Cooked, hairless Sheep’s head.|
- Sheep head
- Meal leftovers (optional)
- Animal fat (optional)
- Herbs for seasoning (optional)
Höfsauð is one of the oldest Fridurfolk dishes known to exist and consists of an unseasoned Sheep head, often served with leftover bits of fish or animal fats as well as herbs to infuse the meal with these extra flavors. It is most commonly consumed at large gatherings, though it remains largely disliked by other Ailor populations due to its uncanny main ingredient, resulting in the dish keeping to its region of origin.
There is no easy way for scholars or even folktale-tellers to say when Höfsauð was first created. While gross to many urban city dwellers, and even to some more rural dwellers, the agri-cultures of the Alorian world have long used every part of the animal in their cooking. To state a date for the beginning of the wholesale consumption of any animal is impossible, and the same rule applies to the Sheep diet of the Fridurfolk. Höfsauð was first recorded by merchants from the Regalian Kingdom, who spoke of people in the north who dined on the heads of cattle and more, likely the precursors to the modern Fridurfolk. Since that time, the dish has been served at communal gatherings of the Culture, forming a core food eaten at many a feast. The dish remains local to the Fridurfolk, as even the Velheim are not usually brave enough to consume the dish. The meal has also gradually decreased in use, as while every feast and festival always features Höfsauð, nowadays the increase in trade and connections with other Cultures and food sources has turned it into something more focused on special occasions, and is rarely made in large batches anymore.
Höfsauð is prepared simply but most people find the process grizzly. First, the head should be singed over a fire until all of the hair is burnt. It should then be vigorously brushed under a stream of cold water to remove all the hair. The head should then be sawed open lengthwise and the brain removed, which is most easily accomplished if the head is left to freeze or grow cold in an appropriate location. The head, along with any others being made, should then be tightly packed into a large pot with salt and a measurement of water appropriate to the pot, though it does not need to cover all of the heads. The dish should then be cooked over a high temperature for an hour to an hour and a half, with any scum rising to the top of the boiling water skimmed off. The heads can then be removed and served promptly, often on a bed of leftover meats and vegetables from previous meals as well as with the option to spread out some animal fat, and strike it with herb bundles to coat the surface of the head lightly in some seasoning.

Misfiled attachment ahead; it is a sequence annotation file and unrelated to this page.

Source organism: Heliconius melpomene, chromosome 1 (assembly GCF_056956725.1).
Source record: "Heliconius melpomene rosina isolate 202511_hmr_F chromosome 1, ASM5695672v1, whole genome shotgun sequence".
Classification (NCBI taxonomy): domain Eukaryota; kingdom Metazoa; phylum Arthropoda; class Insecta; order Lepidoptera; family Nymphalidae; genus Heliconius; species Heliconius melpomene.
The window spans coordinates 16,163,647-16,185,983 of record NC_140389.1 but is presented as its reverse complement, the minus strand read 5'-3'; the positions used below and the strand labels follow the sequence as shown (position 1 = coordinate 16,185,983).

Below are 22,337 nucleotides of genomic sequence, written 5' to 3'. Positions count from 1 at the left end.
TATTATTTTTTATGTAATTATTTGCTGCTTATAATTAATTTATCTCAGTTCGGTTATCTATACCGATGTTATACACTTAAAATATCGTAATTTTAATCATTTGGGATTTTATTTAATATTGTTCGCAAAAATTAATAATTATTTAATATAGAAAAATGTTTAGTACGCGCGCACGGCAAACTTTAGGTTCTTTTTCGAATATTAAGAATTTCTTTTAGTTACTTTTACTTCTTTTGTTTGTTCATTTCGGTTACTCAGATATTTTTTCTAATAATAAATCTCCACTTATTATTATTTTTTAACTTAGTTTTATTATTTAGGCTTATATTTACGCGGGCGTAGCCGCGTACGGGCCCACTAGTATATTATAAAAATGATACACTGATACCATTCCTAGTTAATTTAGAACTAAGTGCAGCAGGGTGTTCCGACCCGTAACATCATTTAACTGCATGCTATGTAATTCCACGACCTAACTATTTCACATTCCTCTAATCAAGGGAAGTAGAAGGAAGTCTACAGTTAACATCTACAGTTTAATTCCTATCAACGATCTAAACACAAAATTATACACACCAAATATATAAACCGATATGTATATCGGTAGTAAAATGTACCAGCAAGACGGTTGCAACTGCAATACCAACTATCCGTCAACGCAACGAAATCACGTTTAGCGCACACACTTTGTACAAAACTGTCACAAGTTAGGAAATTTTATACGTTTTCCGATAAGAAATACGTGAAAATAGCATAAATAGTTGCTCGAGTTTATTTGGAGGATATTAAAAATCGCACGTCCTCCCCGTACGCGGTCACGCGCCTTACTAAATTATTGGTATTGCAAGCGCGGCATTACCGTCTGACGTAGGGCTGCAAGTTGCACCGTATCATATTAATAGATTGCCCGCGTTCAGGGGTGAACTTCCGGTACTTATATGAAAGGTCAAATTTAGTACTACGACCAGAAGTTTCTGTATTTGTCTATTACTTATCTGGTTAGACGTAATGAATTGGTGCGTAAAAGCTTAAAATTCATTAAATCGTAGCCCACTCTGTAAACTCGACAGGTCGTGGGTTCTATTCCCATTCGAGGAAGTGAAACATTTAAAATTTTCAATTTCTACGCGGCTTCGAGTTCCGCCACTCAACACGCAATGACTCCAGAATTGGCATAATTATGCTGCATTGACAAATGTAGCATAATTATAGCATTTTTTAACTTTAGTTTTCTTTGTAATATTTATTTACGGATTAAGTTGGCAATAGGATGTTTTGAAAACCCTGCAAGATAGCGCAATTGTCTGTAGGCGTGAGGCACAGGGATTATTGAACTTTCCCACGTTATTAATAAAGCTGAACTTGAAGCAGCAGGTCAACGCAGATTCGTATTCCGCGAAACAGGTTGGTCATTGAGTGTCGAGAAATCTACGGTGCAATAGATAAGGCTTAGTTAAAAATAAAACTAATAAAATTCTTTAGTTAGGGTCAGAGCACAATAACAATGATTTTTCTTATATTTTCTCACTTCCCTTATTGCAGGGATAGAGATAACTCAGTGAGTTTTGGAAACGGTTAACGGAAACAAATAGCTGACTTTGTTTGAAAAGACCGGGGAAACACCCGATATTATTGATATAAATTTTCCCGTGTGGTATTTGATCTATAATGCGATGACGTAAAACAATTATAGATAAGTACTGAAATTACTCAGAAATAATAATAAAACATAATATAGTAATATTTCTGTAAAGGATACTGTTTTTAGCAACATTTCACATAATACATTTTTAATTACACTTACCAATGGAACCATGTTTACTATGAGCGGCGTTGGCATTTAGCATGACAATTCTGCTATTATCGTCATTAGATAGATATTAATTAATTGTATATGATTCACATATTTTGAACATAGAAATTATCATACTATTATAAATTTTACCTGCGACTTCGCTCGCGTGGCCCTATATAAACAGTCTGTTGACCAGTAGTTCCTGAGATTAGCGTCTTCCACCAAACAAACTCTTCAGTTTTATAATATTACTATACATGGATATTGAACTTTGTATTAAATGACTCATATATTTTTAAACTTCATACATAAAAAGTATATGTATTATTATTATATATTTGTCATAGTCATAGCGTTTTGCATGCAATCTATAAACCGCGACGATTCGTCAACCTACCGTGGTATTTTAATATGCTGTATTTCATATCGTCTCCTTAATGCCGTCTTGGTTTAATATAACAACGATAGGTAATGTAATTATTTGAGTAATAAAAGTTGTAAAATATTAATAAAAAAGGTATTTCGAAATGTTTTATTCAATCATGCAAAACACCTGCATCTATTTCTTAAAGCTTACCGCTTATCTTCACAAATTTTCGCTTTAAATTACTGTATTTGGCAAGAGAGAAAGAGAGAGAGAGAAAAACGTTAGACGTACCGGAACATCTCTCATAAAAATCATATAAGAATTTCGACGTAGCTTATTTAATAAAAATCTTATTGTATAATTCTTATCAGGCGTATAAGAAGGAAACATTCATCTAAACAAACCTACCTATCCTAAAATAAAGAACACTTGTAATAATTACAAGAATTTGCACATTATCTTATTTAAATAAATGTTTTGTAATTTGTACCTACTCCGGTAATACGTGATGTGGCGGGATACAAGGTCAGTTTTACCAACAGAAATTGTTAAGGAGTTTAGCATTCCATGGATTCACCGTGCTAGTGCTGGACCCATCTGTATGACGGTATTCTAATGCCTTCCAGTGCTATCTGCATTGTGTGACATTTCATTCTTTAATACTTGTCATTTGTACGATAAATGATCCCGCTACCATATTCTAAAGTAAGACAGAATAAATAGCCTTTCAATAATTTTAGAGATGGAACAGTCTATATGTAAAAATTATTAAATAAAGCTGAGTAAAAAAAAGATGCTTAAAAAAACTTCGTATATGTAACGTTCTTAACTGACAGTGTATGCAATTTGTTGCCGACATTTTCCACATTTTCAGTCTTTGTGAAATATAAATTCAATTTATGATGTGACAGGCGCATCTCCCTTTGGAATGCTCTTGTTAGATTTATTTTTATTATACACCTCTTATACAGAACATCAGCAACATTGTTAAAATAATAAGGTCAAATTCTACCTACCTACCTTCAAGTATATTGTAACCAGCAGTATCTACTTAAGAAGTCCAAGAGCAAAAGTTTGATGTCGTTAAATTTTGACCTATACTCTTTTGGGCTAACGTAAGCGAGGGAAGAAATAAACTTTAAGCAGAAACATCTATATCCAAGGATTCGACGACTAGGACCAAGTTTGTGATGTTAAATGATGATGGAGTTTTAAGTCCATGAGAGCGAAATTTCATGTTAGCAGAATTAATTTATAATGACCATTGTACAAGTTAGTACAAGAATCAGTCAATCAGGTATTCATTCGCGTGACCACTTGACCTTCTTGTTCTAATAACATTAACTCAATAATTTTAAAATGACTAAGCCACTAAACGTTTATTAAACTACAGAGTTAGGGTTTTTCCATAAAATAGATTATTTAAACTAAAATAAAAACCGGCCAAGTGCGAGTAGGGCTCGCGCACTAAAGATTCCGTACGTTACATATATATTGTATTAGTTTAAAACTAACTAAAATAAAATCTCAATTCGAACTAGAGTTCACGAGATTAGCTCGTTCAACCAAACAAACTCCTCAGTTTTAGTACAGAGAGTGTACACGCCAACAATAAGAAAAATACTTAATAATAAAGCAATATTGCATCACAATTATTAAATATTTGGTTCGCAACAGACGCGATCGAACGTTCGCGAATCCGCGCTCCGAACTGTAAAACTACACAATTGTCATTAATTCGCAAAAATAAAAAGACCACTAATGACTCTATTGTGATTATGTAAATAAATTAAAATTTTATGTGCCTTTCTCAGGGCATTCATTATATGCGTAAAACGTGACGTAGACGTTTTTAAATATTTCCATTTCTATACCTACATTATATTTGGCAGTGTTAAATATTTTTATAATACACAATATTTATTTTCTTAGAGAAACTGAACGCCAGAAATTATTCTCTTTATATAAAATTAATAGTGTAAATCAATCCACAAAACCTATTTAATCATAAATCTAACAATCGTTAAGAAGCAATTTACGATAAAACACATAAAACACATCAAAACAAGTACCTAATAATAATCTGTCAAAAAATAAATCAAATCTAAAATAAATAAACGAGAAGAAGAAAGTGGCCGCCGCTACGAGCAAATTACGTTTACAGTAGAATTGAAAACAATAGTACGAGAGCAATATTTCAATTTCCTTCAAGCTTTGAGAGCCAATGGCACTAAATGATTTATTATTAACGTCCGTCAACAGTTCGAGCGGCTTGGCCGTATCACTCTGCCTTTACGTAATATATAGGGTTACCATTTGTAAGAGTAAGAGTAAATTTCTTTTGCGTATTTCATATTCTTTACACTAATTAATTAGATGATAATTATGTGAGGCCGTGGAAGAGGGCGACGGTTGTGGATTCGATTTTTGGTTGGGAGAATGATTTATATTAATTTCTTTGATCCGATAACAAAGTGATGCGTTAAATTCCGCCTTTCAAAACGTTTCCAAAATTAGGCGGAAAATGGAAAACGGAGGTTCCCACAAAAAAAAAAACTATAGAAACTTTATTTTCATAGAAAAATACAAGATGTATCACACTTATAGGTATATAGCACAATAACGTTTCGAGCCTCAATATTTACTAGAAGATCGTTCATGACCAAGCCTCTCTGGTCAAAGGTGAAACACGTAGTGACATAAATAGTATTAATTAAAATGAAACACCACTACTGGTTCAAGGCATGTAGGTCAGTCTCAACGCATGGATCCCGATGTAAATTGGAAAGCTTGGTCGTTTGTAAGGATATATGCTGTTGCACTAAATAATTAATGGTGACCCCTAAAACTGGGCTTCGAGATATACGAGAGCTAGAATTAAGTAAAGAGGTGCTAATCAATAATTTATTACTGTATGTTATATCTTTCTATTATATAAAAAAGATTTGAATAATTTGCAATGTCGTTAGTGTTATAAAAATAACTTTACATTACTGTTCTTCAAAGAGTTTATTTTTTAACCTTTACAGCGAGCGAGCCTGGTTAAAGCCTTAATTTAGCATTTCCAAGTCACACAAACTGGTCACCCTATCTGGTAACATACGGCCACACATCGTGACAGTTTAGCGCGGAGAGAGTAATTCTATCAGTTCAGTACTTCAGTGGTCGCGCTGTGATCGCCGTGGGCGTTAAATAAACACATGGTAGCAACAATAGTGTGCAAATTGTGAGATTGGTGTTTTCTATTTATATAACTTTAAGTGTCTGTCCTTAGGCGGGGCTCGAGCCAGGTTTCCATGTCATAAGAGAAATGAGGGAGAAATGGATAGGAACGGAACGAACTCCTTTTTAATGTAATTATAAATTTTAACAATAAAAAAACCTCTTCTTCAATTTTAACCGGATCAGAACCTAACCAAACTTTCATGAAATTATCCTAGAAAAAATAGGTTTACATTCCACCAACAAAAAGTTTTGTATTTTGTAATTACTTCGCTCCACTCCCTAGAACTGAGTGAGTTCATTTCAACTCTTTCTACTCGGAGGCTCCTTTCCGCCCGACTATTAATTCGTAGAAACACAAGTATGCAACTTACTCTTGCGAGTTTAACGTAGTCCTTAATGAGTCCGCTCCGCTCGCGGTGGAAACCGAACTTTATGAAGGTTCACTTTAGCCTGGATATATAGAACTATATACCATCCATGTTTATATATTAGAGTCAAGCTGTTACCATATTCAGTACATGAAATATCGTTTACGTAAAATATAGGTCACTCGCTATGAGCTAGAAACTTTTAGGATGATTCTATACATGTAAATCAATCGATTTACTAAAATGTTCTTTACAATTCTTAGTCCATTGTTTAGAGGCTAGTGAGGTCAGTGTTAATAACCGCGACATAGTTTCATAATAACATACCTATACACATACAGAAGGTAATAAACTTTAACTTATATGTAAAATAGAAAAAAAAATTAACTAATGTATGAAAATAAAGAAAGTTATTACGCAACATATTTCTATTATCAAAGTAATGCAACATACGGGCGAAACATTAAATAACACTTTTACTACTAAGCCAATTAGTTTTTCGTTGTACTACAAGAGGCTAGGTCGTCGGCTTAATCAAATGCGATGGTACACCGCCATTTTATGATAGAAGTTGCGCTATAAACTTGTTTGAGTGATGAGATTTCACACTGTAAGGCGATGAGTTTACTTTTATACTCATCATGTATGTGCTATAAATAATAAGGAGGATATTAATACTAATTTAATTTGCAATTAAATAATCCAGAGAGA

- The dish looks like a browned Sheep’s head.
- Höfsauð smells vaguely of mutton.
- The head is fairly light, mainly given the limited amount of meat on it, and its taste varied based on whether seasonings are added afterward, or what other food it is paired with.
- The Sheep brain extracted from the head is usually not discarded, instead used in a local form of Head Cheese, though the dish itself is tradition to the nearby Tarkkin.
- Apparently the eyeballs are of particular taste in Höfsauð.
HydraLana on 01/9/2021.|
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